I believe that it is through her letters that we can best get a window into Underhill’s soul, to reveal her own spiritual journey and her own sources of solace, for she seemed to follow herself the advice she gave others in spiritual direction. In addition, I wanted participants in the Quiet Day to hear the genuine voice of this great woman, for the letters we do have in published form were pretty thoroughly edited by Williams and do not always reveal her own words. When I began collecting the letters ten years ago, I quickly learned that the Williams’ edition was compiled and published a mere two years after her death by a man rather desperate for a job, for funds were tight during the war, and Charles Williams, in his own correspondence to his wife, made it quite clear that he was being paid a very welcome 50 pounds for the job.

I believe that it is through her letters that we can best get a window into Underhill’s soul

When I found originals of some of the letters at St. Andrews University, it also became clear that Williams had often edited out the warm and affectionate voice, which characterizes so much of her correspondence. The sad fact is that most of the originals of the letters in the Williams edition have disappeared, and neither Dana Greene nor I know where they are. We have, however, about 600 new letters that have never been published, including juvenile letters to her mother, love letters to her husband, travel letters, and many letters to friends perfumed with tenderness, warmth, and always wit.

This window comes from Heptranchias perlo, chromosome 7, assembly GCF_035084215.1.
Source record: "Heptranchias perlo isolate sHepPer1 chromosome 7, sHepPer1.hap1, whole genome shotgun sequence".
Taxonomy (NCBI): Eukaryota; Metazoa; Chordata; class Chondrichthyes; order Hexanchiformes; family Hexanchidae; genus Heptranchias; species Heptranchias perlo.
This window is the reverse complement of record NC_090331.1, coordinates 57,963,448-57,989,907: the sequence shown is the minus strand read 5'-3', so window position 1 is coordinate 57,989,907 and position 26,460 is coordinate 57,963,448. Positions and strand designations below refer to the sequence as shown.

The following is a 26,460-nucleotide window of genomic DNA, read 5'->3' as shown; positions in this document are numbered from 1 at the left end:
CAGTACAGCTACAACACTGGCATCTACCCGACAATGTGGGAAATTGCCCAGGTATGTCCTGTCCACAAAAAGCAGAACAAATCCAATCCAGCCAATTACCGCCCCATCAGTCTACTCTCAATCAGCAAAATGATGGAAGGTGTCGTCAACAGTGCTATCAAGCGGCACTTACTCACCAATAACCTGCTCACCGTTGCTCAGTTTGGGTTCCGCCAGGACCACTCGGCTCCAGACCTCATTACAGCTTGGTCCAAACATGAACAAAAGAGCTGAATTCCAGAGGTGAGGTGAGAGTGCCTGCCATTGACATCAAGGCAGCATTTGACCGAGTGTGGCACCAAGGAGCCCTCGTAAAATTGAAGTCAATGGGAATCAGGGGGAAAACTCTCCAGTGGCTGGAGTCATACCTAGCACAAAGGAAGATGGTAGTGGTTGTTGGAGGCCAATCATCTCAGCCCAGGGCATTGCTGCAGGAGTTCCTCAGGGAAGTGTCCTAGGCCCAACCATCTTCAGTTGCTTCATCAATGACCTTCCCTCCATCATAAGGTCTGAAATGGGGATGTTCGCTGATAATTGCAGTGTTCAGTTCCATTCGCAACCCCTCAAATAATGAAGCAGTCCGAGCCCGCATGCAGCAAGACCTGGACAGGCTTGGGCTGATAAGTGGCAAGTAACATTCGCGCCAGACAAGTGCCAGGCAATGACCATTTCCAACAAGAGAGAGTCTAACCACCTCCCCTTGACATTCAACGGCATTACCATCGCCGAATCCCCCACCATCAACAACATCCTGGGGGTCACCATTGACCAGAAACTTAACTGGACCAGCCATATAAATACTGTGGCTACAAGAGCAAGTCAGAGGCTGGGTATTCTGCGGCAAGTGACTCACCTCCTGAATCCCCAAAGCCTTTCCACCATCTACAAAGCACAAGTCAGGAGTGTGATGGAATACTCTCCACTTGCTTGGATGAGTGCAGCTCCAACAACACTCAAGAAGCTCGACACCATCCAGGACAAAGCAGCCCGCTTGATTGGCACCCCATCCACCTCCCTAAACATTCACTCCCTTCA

I wanted to trace her own spiritual journey as well, so I used some passages from her novel A Column of Dust, where she speaks of life’s “one formula, and that a paradox. It is the paradox of creation—the folly of the Cross” (164). I believe that she held this paradox before her the rest of her life and that incarnation—spirit dwelling in flesh—was the central tenet in her theology. Todd Johnson speaks convincingly of Underhill’s pneumatology, or spirit-based theology, and Underhill herself says that she came to Jesus by way of God. Still, I believe that this paradox of the Cross for her meant “living life hard, with both hands,” and realizing that suffering will lead to resurrection. In fact, those who do not suffer cannot win the crown. And that is what the Church should be about. As she said to her friend and first spiritual directee Marjorie Robinson, “The keys of the Catholic position (and Anglicanism is of course a slightly diluted Catholicism) are A) The Incarnation and B) A mystical continuation of the Incarnation in the Sacraments” (May 2, 1907).